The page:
So-called “tax protestors” have dreamed up dozens of excuses for not paying the taxes the rest of us grumble about. They argue that the Sixteenth Amendment, which authorizes the government to levy an income tax without apportionment among the states, was never “properly ratified.” They accuse the “alleged” Internal Revenue Service of being a massive premeditated conspiracy to defraud U.S. citizens. Some groups assert that the gold tassels around the American flags that stand in many federal courts are a “mutilation,” rendering them “courts of admiralty” with no proper jurisdiction. Still others contend that taxpayers aren’t required to file a federal tax return because the instructions associated with Form 1040 don’t display an OMB control number as required by the Paperwork Reduction Act. (Can you imagine risking jail time on an argumen t like that?)
Well, the IRS has heard it all. They’ve published a web page identifying 40 Frivolous Positions for Taxpayers to Avoid. They’ve warned taxpayers about a $5,000 penalty for using any of these arguments in a return. They’ve even pointed out that courts sometimes don’t even bother refuting the frivolous claims anymore. But now Charles Adams, whom the First Circuit Court of Appeals described as “an unabashed opponent of the tax laws,” has come up with a new argument to avoid facing the music. Think he’ll fare any better?
Adams and his various co-conspirators are affiliated with a protest group called Save-a-Patriot. They ran a payroll service that helped client companies pay their employees “under the table” so they could hide their income from the IRS. On March 19, 2004, a federal magistrate issued a warrant to search Adams’s home in Wrentham, Massachusetts. Four days later, armed agents executed that warrant and seized evidence. Prosecutors eventually used that evidence to convict Adams of tax evasion. District Court Judge Dennis Saylor IV sentenced Adams to four years in the pokey, and Adams appealed to the First Circuit.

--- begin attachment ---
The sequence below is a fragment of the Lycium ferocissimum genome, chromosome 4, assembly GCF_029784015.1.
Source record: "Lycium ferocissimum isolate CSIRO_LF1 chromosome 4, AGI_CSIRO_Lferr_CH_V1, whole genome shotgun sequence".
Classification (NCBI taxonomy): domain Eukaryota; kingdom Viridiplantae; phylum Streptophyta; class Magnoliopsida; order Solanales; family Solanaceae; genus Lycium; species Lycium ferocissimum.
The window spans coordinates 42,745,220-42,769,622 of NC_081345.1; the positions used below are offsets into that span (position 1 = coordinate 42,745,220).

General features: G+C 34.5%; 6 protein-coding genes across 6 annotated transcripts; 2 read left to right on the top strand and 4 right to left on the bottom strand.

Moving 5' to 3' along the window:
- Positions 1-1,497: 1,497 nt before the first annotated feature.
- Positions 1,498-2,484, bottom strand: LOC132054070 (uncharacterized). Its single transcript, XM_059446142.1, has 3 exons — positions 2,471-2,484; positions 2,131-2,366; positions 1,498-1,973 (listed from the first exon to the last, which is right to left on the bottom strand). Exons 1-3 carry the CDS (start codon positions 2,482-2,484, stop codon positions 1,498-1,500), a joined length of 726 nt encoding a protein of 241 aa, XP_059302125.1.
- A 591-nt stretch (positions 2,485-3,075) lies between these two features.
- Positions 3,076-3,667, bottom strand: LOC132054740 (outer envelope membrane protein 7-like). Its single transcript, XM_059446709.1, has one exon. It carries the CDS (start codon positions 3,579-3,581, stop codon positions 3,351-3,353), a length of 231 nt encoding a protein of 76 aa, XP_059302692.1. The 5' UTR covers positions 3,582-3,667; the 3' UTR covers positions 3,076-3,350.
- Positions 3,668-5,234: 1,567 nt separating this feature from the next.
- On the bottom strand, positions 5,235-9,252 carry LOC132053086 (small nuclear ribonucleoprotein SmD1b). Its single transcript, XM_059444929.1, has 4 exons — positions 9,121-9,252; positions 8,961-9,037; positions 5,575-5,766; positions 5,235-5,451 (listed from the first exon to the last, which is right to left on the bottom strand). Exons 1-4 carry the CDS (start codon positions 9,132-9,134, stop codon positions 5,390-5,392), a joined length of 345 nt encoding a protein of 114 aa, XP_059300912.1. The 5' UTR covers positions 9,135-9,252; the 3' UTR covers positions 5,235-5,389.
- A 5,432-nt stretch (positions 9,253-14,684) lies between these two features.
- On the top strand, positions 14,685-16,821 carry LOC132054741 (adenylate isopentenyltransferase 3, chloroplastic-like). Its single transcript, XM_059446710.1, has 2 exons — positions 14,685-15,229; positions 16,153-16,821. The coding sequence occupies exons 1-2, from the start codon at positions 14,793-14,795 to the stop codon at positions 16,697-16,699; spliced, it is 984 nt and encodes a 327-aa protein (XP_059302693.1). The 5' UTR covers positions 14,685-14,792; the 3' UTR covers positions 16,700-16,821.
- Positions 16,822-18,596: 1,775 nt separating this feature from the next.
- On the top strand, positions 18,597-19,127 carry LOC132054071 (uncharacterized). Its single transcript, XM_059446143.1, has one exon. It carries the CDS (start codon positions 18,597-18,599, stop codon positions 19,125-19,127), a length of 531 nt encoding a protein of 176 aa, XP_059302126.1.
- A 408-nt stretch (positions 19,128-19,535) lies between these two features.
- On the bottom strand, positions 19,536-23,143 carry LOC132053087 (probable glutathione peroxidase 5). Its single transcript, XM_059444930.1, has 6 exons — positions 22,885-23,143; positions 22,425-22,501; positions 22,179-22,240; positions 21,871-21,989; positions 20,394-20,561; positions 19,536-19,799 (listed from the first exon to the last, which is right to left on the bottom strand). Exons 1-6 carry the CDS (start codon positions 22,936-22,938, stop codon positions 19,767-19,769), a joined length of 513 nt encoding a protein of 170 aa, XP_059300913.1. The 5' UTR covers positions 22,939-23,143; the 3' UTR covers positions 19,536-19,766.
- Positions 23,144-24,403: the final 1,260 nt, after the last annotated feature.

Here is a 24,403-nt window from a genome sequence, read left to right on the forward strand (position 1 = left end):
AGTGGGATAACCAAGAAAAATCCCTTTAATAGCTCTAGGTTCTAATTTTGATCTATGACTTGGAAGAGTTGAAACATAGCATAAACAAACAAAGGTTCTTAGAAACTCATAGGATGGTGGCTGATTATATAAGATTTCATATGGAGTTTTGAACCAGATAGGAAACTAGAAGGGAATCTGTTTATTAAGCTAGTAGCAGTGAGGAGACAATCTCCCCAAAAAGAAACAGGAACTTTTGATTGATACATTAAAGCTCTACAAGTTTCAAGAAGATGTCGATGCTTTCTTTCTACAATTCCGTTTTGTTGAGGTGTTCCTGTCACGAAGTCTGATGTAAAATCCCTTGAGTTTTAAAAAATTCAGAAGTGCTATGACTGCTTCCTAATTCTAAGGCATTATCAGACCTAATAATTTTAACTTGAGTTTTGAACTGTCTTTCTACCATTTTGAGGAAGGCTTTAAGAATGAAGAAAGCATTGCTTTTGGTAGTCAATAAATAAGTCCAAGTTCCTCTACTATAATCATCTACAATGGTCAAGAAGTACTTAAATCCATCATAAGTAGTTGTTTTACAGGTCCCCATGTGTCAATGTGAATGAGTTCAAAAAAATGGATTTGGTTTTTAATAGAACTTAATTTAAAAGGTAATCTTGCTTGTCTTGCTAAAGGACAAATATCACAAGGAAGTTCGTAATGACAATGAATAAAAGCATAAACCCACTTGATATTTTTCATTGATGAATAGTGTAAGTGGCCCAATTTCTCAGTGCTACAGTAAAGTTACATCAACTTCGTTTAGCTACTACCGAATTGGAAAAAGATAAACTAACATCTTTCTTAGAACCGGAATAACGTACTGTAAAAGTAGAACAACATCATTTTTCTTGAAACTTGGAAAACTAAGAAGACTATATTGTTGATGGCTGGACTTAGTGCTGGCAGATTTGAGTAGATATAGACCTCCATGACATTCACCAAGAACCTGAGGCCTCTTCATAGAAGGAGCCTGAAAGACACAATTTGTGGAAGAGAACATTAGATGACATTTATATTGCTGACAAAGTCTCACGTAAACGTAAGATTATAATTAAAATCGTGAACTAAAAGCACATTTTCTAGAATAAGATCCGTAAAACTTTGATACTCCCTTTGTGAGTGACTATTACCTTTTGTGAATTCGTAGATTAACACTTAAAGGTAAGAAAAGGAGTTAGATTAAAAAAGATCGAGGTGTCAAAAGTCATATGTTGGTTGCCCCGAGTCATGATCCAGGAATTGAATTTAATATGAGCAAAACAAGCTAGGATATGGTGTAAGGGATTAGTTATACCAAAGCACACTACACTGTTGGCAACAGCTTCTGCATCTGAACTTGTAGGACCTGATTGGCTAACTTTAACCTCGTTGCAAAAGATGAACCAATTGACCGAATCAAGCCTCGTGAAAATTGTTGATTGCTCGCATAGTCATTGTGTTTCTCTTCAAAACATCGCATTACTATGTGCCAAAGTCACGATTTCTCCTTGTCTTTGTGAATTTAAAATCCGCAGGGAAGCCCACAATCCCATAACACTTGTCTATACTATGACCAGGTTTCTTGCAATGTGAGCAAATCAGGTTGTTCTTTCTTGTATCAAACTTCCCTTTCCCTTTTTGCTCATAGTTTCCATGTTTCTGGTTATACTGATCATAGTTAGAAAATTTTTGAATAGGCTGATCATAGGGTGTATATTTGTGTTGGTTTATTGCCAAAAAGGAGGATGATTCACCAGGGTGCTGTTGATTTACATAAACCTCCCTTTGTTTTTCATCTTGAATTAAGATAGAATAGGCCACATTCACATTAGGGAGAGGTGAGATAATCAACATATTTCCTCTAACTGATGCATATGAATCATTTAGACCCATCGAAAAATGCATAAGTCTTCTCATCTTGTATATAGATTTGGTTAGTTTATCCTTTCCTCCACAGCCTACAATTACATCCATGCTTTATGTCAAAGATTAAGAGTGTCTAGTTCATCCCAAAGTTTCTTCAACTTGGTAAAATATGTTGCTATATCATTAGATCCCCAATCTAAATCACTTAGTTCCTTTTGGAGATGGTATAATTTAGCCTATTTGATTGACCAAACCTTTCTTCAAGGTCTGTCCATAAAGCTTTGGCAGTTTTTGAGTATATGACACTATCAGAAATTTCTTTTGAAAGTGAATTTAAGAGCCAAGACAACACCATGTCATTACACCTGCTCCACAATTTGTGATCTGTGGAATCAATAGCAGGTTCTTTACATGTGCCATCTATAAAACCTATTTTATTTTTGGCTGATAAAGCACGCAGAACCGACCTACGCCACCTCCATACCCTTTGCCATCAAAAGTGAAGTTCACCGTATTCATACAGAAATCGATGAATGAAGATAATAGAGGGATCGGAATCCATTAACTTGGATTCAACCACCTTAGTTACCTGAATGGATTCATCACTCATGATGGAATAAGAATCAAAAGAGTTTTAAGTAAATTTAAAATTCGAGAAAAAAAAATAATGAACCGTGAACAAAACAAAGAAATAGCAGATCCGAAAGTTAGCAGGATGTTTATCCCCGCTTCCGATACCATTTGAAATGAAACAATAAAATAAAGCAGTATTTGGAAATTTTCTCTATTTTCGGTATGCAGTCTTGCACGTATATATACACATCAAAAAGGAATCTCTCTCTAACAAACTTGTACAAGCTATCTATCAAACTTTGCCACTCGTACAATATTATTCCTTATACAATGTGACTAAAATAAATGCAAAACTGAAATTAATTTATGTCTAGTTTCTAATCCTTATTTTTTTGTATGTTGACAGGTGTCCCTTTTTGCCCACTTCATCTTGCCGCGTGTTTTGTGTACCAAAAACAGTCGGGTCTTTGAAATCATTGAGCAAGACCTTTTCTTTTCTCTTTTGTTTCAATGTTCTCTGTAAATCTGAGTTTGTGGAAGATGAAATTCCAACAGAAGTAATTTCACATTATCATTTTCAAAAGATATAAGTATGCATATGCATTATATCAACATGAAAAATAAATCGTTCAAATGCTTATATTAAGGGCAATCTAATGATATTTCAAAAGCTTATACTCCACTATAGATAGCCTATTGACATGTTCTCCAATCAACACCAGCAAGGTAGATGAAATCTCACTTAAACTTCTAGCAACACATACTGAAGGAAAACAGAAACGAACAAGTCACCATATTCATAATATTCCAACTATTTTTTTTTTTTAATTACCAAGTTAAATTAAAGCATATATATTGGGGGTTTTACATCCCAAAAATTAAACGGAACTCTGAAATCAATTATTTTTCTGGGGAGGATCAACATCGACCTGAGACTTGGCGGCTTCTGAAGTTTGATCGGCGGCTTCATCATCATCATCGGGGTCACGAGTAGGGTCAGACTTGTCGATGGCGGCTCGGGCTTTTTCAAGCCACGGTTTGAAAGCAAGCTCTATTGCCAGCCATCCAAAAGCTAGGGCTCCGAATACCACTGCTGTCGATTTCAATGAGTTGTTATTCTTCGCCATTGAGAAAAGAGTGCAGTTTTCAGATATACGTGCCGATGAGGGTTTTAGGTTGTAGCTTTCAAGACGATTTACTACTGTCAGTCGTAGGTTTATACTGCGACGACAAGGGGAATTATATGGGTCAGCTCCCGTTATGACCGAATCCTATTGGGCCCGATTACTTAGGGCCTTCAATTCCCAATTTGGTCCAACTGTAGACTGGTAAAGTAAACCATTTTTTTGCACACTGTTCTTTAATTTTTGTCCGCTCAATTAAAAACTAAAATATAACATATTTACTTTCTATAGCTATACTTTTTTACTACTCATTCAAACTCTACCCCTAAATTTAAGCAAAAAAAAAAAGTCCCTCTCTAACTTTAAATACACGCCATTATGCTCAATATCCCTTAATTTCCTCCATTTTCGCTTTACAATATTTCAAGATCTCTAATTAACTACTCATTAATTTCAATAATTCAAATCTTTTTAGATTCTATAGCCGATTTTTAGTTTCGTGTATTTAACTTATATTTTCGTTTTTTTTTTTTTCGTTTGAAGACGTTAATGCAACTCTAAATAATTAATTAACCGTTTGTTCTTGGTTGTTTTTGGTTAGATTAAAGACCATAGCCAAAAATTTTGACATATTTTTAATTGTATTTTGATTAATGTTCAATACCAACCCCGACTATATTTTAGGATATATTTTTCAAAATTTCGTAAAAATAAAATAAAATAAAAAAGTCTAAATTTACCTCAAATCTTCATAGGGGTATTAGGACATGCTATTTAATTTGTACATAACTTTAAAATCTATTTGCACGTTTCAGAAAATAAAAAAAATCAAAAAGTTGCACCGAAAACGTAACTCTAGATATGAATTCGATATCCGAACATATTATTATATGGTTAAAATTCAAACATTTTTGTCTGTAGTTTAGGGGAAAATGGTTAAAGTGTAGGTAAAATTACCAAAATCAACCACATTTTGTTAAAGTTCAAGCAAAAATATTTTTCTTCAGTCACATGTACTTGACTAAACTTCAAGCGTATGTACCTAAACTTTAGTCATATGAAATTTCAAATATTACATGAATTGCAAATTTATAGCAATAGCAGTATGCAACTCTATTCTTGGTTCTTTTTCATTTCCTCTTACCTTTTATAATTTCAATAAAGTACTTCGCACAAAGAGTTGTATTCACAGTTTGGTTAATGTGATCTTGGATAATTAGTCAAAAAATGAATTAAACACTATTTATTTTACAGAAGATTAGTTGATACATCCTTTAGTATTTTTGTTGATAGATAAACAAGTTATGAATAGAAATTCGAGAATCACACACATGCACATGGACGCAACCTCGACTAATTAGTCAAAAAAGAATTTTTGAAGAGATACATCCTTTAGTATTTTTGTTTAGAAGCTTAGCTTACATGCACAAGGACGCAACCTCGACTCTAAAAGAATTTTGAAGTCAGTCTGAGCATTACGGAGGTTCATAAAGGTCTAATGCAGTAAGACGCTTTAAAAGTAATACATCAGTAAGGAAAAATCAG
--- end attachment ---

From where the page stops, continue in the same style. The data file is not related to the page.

Sounds straightforward enough, right? Well, here’s the problem. Internal Revenue Code Section 7608(a)(1), which gives revenue enforcement officers their power, explicitly authorizes agents enforcing laws pertaining to alcohol, tobacco, and firearms to carry guns. Section 7608(b), which deals with all other tax laws, does not. The agents who searched Adams’s home were packing heat. Therefore — at least according to Adams — the search was unlawful and the evidence they found should be suppressed. (It’s like that scene in every episode of Law and Order when the defense attorney asks the judge to throw out the evidence against his client. Usually the judge says no, but sometimes he makes the cops go out and re-prove their case all over again.)
Not buying it? Neither did the First Circuit. The three-judge panel said “whatever intrusion may have occurred was not of constitutional dimension.” They dismissed Adams’s arguments as “futile” and “unavailing,” and concluded, “without serious question, that the district court did not blunder in refusing to grant the defendant’s motion to suppress.” Even Adams’s own lawyer acknowledged that his “convoluted ideas and beliefs seem far-fetched.”
It’s easy to laugh at protesters like Charles Adams. Their theories are clever and entertaining. But their refusal to pay their share of the tax bill leaves the rest of us holding the bag. That’s why it’s so important for you to have a plan to pay the least amount of tax allowed by law. Our strategies are all court-tested and IRS-approved. So call us when you’re ready for your plan. And remember, we’re here for your family, friends, and colleagues too!